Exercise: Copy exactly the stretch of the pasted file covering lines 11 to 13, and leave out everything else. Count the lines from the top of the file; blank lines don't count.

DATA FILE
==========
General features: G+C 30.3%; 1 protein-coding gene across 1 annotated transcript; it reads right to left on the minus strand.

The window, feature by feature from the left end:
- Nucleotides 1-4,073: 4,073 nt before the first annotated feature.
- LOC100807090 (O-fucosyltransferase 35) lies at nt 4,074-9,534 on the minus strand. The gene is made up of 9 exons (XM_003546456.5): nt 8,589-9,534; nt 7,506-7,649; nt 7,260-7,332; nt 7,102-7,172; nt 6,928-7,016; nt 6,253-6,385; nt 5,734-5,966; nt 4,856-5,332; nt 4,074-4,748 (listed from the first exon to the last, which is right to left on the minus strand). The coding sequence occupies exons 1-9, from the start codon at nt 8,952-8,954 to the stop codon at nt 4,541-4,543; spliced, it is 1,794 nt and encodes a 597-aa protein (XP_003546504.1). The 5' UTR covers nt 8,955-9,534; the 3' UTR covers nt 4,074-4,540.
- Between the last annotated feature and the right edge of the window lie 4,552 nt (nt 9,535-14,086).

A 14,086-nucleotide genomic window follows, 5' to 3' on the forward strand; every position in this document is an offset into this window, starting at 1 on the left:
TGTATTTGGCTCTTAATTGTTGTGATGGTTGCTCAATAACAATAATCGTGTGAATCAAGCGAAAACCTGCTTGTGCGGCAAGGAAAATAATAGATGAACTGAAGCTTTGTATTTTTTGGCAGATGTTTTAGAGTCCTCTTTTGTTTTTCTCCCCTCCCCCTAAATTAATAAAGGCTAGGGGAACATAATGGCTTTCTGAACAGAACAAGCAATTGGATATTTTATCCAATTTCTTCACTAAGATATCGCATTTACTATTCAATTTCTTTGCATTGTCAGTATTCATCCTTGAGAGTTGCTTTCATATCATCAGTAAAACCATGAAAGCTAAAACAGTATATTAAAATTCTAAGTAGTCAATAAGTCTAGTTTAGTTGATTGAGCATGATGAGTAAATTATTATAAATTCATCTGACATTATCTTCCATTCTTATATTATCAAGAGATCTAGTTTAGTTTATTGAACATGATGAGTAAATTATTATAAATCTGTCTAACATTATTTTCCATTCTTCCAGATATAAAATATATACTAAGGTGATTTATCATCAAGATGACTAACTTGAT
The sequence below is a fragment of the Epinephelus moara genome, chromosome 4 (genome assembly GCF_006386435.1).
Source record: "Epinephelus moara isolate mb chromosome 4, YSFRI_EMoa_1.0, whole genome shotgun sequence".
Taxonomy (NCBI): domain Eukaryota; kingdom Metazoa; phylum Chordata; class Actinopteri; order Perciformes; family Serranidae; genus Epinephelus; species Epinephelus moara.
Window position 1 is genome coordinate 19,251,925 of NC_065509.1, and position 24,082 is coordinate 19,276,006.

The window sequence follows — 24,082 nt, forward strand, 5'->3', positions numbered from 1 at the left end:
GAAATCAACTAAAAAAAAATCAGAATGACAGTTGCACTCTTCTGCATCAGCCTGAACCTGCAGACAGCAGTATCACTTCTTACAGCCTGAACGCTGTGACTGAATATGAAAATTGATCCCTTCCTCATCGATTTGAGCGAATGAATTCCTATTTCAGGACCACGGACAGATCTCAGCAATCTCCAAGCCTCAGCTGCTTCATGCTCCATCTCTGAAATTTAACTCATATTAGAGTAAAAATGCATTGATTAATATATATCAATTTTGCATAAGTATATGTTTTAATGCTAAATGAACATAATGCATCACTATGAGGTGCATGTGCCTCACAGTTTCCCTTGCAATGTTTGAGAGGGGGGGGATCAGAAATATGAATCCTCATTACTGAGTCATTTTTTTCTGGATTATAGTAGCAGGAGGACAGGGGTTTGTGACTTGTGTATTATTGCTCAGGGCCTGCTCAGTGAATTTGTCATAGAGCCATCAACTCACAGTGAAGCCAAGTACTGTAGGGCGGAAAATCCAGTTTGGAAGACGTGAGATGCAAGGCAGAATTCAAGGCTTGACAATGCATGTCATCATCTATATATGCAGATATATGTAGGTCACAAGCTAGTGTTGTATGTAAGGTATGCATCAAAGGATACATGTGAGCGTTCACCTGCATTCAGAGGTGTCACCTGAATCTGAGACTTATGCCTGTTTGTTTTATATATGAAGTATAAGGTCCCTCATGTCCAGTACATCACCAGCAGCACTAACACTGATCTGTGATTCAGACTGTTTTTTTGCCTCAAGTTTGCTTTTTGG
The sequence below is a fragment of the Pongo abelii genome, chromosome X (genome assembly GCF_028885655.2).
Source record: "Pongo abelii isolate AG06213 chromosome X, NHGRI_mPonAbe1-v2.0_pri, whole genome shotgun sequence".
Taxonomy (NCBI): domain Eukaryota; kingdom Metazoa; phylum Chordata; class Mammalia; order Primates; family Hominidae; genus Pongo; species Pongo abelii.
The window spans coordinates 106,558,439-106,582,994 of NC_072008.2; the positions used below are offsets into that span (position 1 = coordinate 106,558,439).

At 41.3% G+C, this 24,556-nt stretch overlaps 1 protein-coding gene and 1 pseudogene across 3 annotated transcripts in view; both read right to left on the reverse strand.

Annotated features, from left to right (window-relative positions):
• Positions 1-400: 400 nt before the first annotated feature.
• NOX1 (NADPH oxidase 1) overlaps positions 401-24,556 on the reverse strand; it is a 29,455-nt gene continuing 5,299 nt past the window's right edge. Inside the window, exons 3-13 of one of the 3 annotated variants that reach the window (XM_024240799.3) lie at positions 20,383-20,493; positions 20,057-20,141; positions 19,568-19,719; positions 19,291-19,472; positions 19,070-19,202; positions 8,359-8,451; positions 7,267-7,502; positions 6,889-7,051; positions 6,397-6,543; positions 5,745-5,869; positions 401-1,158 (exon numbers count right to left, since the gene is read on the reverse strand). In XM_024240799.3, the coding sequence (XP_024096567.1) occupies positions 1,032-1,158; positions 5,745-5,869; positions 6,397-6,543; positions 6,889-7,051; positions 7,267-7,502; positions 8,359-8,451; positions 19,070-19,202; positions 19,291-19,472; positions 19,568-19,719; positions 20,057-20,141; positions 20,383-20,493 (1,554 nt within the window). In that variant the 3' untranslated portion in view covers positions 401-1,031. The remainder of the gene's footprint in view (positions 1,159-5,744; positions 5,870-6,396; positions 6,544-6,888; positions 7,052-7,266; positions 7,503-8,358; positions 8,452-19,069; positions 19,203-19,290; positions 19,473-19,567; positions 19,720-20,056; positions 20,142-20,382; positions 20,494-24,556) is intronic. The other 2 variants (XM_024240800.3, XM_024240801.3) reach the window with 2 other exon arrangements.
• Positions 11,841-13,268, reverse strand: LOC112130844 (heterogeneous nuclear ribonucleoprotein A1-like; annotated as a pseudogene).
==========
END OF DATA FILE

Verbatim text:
Window position 1 is genome coordinate 19,251,925 of NC_065509.1, and position 24,082 is coordinate 19,276,006.

The window sequence follows — 24,082 nt, forward strand, 5'->3', positions numbered from 1 at the left end:
GAAATCAACTAAAAAAAAATCAGAATGACAGTTGCACTCTTCTGCATCAGCCTGAACCTGCAGACAGCAGTATCACTTCTTACAGCCTGAACGCTGTGACTGAATATGAAAATTGATCCCTTCCTCATCGATTTGAGCGAATGAATTCCTATTTCAGGACCACGGACAGATCTCAGCAATCTCCAAGCCTCAGCTGCTTCATGCTCCATCTCTGAAATTTAACTCATATTAGAGTAAAAATGCATTGATTAATATATATCAATTTTGCATAAGTATATGTTTTAATGCTAAATGAACATAATGCATCACTATGAGGTGCATGTGCCTCACAGTTTCCCTTGCAATGTTTGAGAGGGGGGGGATCAGAAATATGAATCCTCATTACTGAGTCATTTTTTTCTGGATTATAGTAGCAGGAGGACAGGGGTTTGTGACTTGTGTATTATTGCTCAGGGCCTGCTCAGTGAATTTGTCATAGAGCCATCAACTCACAGTGAAGCCAAGTACTGTAGGGCGGAAAATCCAGTTTGGAAGACGTGAGATGCAAGGCAGAATTCAAGGCTTGACAATGCATGTCATCATCTATATATGCAGATATATGTAGGTCACAAGCTAGTGTTGTATGTAAGGTATGCATCAAAGGATACATGTGAGCGTTCACCTGCATTCAGAGGTGTCACCTGAATCTGAGACTTATGCCTGTTTGTTTTATATATGAAGTATAAGGTCCCTCATGTCCAGTACATCACCAGCAGCACTAACACTGATCTGTGATTCAGACTGTTTTTTTGCCTCAAGTTTGCTTTTTGG